Yesterday, the European Parliament committee on Civil Liberties, Justice and Home Affairs adopted a compromise on the E-Evidence package. MEPs from the Greens/EFA group have voted to reject the report.
The E-Evidence draft regulation gives investigating authorities throughout Europe the power to request information directly from a service provider, no matter where in the EU. Service providers can be platforms such as Facebook, Microsoft 365, or TikTok, but also telecommunications providers such as Vodafone or Orange.
The text adopted yesterday does not require the authorities in the state in which the service provider is located to review the order before requested information are submitted to the authorities abroad. While for transaction and content data, the addressed authority can raise objections within a short period of time, information that allows to identify a suspect (subscriber or IP address data) must be provided immediately.
An exception exists only for ongoing proceedings under Article 7 (infringement of fundamental values of the EU). Even then, this is the case only for the transaction and content data categories, not for identity information.
Sergey Lagodinsky, Greens/EFA shadow rapporteur in the Committee on Civil Liberties, Justice and Home Affairs, comments:
„I am stunned by the ease with which the same European Parliament that decries the catastrophic Rule of Law situation in a number of Member states, at the same time opens unchecked cross-border access to personal data for authorities from those states. The situation in a number of states demonstrates: Any bet on the unchecked goodwill of law enforcement from another member state is a risk for fundamental rights and the right to a fair trial. Procedural cross-border automatisms of such sort without a prior harmonisation of criminal laws throughout the EU puts the cart before the horse!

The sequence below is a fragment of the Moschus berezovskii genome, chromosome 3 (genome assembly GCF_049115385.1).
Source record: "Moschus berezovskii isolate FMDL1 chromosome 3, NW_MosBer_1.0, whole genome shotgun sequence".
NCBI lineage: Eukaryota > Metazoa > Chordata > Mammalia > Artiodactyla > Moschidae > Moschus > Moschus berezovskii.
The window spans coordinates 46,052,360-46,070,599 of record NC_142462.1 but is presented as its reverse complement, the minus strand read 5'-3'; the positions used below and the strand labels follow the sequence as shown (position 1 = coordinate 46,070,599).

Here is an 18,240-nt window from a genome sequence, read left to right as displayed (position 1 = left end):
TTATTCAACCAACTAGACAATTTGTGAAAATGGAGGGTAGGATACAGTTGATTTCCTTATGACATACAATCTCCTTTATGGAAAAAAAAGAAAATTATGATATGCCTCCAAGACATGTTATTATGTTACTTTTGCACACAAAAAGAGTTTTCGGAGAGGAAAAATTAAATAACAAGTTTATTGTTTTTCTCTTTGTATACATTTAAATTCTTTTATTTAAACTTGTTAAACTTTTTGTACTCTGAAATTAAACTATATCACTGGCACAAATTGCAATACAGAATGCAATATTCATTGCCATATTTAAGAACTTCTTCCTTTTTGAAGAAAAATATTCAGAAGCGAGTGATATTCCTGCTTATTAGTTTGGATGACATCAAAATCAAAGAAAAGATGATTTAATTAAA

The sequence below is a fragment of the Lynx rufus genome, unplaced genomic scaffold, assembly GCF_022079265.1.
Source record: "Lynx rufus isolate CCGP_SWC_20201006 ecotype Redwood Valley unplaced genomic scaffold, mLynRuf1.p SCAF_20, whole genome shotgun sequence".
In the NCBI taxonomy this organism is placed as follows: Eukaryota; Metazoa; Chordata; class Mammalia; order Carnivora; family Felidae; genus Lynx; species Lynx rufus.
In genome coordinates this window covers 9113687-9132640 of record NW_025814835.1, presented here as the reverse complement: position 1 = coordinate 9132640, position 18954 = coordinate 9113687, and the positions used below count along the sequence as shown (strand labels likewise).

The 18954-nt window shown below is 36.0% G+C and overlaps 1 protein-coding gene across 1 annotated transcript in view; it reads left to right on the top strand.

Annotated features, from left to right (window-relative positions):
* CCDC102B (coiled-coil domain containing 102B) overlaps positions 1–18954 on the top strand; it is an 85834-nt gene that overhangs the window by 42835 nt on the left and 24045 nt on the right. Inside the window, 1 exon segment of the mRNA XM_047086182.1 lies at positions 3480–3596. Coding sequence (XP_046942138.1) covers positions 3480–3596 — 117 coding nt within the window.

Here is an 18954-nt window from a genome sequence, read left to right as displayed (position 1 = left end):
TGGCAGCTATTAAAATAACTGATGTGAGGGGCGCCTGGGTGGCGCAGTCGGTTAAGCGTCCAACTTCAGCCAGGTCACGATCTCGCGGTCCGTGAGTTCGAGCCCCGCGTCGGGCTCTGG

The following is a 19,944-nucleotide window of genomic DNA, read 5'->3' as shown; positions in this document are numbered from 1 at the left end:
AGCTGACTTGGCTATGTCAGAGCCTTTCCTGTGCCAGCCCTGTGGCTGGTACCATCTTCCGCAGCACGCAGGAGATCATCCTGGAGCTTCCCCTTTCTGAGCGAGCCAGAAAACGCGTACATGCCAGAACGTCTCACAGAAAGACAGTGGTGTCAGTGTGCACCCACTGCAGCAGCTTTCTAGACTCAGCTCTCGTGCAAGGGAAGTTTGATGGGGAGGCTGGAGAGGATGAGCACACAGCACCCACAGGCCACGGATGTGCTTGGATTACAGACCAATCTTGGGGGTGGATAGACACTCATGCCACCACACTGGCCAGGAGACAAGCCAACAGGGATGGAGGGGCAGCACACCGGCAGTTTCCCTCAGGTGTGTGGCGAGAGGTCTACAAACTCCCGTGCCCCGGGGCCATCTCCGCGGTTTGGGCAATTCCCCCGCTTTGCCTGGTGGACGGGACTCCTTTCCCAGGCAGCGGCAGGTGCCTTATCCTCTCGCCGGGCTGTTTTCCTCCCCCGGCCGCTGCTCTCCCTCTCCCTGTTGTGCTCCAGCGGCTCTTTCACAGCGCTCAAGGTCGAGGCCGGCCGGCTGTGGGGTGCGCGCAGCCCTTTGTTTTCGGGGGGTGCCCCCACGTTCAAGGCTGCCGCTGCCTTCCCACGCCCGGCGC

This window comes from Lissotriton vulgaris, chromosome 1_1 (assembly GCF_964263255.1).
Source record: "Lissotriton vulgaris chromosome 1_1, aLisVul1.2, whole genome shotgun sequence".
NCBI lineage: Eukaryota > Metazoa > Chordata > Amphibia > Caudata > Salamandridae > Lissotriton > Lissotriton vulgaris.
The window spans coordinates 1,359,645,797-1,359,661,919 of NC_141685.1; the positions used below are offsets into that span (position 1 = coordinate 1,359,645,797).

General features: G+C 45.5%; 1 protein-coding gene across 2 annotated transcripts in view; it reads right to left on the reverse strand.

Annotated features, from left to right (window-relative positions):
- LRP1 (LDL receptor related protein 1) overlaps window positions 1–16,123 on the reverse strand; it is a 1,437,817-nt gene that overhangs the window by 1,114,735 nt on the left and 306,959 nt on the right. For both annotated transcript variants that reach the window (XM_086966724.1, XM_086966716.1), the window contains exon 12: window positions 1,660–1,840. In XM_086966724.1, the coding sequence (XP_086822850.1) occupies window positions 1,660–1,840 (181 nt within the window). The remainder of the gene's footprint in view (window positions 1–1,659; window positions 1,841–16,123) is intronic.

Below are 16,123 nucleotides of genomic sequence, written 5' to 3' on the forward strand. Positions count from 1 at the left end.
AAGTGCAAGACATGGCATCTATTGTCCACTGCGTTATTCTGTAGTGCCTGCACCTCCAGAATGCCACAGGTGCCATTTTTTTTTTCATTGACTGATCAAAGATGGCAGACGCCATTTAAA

„The provision for ongoing Article 7 procedures does not reflect the variety of deficiencies across EU-countries. Grave rule of law deficiencies are not limited to the two countries currently affected by such procedures.
„Even more precariously, the proposal imposes on providers to decide whether an order is justified – private companies that are no legal experts and are not equipped to be the final guardians of fundamental rights. Efforts to introduce meaningful protection for journalists and their sources, for lawyers, civil society and opposition, have not been endorsed by the other groups. Against this background, I have recommended my group to vote against the compromise in the LIBE committee yesterday.„
The European Commission proposal for a „Regulation on European Production and Preservation Orders for electronic evidence in criminal matters (E-Evidence)“, accompanied by the „Directive laying down harmonised rules on the appointment of legal representatives for the purpose of gathering evidence in criminal proceedings“ had been brought forward already in April 2018. After the start of the new mandate in 2019, rapporteur Birgit Sippel (S&D) published her draft report in October 2019.
After several months of negotiations, interrupted by the pandemic between March and September, yesterday’s vote is expected to be the last step before the start of „trilogue“ negotiations with the Council of the European Union and Commission.
 Overview on Mr. Lagodinsky’s website https://lagodinsky.de/topics/e-evidence/
 Overview on the European Parliament’s legislative observatory: https://oeil.secure.europarl.europa.eu/oeil/popups/ficheprocedure.do?reference=2018/0108(COD)&l=en